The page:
The decision to adopt, not shop for your newest furry family member will change your life for good, as well as that of your new pooch. It’s an exceptional emotional experience to build a bond with a canine, it represents an inspiration for others to embrace adoption, and it gives a chance to the dog for a new, better life. Perhaps as a consequence of your decision, many other potential owners will feel encouraged and do the same. Heartwarming stories about adopting abandoned dogs fill our news feeds and magazine articles. But what happens after you bring your adopted dog home?
As rewarding and amazing as this relationship may be, it takes time, patience, and above all, consistency in training your pet to adapt to their new environment. Before you get wrapped up in all the lovely and gooey aspects of raising a pooch, let’s tackle a few essentials to master that sensitive learning curve!
Adopted dog: History matters
Shelter dogs often come with baggage, which means that you as their new parent need to make sure that you’re aware of as many of their triggers and anxieties as possible. On the other hand, also prepare yourself for specific fears they might not have exhibited during their time in the shelter. For example, due to a lack of socialization paired with trauma, some pups may show signs of fear and perhaps aggression, so you’ll need to prepare.
Talk to the shelter about the dog in question, as any knowledge of their history could help you create a suitable environment. Talk further with your vet and your trainer of choice, to learn the best techniques of training. Whatever the “elephant in the room” may be with your pooch, don’t forget that your love and care shouldn’t be hindered by these unfortunate circumstances, because love will help your dog heal.
Adopted dog: Create a pooch-friendly nook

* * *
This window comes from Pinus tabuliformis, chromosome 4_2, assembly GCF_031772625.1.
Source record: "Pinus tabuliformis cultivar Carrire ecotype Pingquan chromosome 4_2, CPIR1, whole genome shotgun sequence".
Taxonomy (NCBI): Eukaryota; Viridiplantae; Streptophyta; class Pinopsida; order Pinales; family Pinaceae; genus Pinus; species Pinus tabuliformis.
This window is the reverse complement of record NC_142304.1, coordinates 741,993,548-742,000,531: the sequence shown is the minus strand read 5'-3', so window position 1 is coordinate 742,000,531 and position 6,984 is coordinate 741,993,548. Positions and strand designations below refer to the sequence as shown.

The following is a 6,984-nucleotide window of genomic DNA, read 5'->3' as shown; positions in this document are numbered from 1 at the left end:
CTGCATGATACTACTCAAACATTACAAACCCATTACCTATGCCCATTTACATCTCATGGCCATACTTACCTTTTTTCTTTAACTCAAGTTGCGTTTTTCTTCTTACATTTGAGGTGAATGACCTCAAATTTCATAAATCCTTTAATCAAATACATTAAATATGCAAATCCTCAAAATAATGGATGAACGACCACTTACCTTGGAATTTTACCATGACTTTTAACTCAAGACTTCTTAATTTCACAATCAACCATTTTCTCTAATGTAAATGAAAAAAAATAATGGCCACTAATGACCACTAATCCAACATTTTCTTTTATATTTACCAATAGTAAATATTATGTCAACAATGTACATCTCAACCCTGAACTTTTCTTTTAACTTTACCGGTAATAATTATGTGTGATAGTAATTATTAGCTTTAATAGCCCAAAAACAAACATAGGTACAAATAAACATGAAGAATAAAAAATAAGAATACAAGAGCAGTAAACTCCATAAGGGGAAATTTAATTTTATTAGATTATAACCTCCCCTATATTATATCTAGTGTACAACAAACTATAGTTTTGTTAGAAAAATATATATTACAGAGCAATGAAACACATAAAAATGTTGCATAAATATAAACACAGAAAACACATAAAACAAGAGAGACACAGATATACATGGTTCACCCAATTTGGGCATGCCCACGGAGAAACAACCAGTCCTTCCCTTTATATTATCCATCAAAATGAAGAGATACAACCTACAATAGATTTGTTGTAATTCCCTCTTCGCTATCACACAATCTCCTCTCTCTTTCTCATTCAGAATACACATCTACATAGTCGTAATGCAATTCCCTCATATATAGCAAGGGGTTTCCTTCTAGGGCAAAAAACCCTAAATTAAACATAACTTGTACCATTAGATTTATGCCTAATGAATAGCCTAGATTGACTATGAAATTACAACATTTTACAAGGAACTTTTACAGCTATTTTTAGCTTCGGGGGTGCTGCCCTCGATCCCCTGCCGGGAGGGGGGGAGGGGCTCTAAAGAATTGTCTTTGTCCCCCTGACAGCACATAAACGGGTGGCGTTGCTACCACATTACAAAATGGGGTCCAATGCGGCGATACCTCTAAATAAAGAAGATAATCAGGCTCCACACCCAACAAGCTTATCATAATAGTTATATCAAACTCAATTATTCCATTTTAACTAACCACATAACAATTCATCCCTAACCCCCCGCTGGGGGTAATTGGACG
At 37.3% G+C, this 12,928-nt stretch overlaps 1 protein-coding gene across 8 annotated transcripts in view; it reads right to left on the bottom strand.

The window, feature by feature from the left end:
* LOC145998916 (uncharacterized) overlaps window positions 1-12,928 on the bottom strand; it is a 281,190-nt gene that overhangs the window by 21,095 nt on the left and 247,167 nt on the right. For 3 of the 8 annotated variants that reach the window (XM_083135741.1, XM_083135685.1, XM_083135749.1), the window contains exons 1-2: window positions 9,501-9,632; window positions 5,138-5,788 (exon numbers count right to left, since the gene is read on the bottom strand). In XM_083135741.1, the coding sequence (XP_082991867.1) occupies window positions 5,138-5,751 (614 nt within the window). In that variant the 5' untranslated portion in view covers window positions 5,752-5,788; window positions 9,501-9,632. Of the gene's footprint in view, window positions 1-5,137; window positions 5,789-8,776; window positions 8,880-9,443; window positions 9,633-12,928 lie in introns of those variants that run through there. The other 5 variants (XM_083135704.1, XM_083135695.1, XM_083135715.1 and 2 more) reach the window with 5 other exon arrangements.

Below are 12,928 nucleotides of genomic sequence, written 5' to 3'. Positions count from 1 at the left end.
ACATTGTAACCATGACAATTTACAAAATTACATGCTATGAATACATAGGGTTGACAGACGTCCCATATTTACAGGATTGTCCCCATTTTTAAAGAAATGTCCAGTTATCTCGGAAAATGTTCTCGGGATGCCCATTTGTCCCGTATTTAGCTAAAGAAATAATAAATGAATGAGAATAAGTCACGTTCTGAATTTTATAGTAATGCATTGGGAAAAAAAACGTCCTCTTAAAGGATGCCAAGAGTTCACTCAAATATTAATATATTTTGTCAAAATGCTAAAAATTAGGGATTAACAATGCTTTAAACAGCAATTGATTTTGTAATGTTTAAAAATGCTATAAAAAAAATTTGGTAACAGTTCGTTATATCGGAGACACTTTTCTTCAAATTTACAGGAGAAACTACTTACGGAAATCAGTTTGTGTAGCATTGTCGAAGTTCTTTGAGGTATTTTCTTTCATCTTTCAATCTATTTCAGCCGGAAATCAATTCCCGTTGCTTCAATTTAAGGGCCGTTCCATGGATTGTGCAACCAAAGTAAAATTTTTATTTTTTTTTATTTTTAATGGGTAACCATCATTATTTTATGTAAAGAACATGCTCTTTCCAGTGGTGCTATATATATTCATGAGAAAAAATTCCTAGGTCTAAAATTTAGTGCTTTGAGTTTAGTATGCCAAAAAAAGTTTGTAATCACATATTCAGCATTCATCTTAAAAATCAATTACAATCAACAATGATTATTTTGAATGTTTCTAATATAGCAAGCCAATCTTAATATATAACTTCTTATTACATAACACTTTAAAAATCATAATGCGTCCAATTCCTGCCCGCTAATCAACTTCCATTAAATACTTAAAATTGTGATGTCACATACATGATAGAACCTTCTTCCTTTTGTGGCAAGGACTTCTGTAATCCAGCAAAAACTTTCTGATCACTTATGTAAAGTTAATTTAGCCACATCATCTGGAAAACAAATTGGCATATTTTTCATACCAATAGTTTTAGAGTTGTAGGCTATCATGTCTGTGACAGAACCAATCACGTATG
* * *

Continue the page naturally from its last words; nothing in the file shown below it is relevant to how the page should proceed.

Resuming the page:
Once you know everything you can about your adopted dog, prepare that den of yours to greet the new guest. For some dog owners, this will be no trouble at all, especially if you’ve had dogs before. However, if you live in a large home with plenty of furniture and potential hazards for the pooch, you should make sure you have your bases covered.
It’s best to lose rugs and carpets for the time being while putting the dog crate, bed, and toys in one part of your home will help them feel welcome and embrace this new nook as their own. Place the puppy pads in several convenient areas, and do your best to move cables, glass tables, glass anything for that matter, and any other hazards out of the way until they learn more about their new home. Also, place a food bowl and a water bowl in an area which they can reach at all times, and make sure they cannot chew through them.
Adopted dog: Work with your vet
Your vet will be able to give you a rough estimate even if your new pooch is a mixed breed regarding its expected size and weight when they grow up. The vet also can guide you about how what and how much food your dog will need as well as any supplements or vitamins they may need to help them grow properly.
Talk to your vet and choose high-quality dog food from the get-go, preferably with a clear list of ingredients so that you know precisely what your dog will be consuming. Each type of food comes with its own set of instructions as to the age and size of your pooch, and the amount you should serve. As for the timing and number of meals, they all depend on the age and preference of your dog, as well as their overall health, so your vet can guide you. Some dogs prefer to have several smaller meals per day, while some adult dogs eat only once per day.
Adopted dog: Create a plan
Just like kids, puppies like having a routine. Their bodies quickly adapt to a schedule that includes sleeping, regular walks, meal time, and their potty training. Keep in mind that depending on your dog’s age, they can hold it in for a limited period – the younger they are, the more frequent those potty walks should occur.
If your dog has no issues or negative associations with crates, you can start using one early on in your potty training, and help them master other tricks such as where their place is, and that they should come when you call. Daily training sessions with treats, a flexible leash, and lots of practice will give your dog plenty of motivation to learn, and they will be eager to please!
Adopted dog: Help your dog make friends
As soon as your vet gives you the all-clear after the necessary vaccinations, you can slowly start incorporating walks in the doggy park, some off-leash time with dogs that are friendly and with other people. Each dog has different needs regarding exercise and levels of activity; some dogs may naturally love to play fetch, while others might need time to ask for the ball.
Your dog’s character will slowly develop as you teach them those basic commands, obedience, and social interaction, so use these first several weeks to observe your dog and learn about their body language. After all, this is as much of a learning period for you as it is for your new family member!
– By Zara Lewis